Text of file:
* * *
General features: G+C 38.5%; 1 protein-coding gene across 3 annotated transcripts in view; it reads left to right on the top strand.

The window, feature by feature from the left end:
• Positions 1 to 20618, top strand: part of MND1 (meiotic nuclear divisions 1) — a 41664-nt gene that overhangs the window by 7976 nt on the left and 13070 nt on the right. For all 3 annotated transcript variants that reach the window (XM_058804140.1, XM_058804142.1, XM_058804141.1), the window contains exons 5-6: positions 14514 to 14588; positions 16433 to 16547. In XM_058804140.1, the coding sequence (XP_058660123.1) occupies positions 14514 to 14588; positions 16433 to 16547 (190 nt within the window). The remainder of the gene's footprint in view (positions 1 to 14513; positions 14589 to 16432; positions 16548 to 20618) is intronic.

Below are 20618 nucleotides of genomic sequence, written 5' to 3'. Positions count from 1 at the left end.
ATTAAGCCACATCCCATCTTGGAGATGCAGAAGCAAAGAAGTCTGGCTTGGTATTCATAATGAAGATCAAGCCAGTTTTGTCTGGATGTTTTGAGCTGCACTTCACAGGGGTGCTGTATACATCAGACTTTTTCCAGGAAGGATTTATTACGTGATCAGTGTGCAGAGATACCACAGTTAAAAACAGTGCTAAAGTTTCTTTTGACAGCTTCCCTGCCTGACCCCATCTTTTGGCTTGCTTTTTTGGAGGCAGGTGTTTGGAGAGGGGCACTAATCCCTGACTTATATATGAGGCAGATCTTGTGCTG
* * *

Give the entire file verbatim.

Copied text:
General features: G+C 38.5%; 1 protein-coding gene across 3 annotated transcripts in view; it reads left to right on the top strand.

The window, feature by feature from the left end:
• Positions 1 to 20618, top strand: part of MND1 (meiotic nuclear divisions 1) — a 41664-nt gene that overhangs the window by 7976 nt on the left and 13070 nt on the right. For all 3 annotated transcript variants that reach the window (XM_058804140.1, XM_058804142.1, XM_058804141.1), the window contains exons 5-6: positions 14514 to 14588; positions 16433 to 16547. In XM_058804140.1, the coding sequence (XP_058660123.1) occupies positions 14514 to 14588; positions 16433 to 16547 (190 nt within the window). The remainder of the gene's footprint in view (positions 1 to 14513; positions 14589 to 16432; positions 16548 to 20618) is intronic.

Below are 20618 nucleotides of genomic sequence, written 5' to 3'. Positions count from 1 at the left end.
ATTAAGCCACATCCCATCTTGGAGATGCAGAAGCAAAGAAGTCTGGCTTGGTATTCATAATGAAGATCAAGCCAGTTTTGTCTGGATGTTTTGAGCTGCACTTCACAGGGGTGCTGTATACATCAGACTTTTTCCAGGAAGGATTTATTACGTGATCAGTGTGCAGAGATACCACAGTTAAAAACAGTGCTAAAGTTTCTTTTGACAGCTTCCCTGCCTGACCCCATCTTTTGGCTTGCTTTTTTGGAGGCAGGTGTTTGGAGAGGGGCACTAATCCCTGACTTATATATGAGGCAGATCTTGTGCTG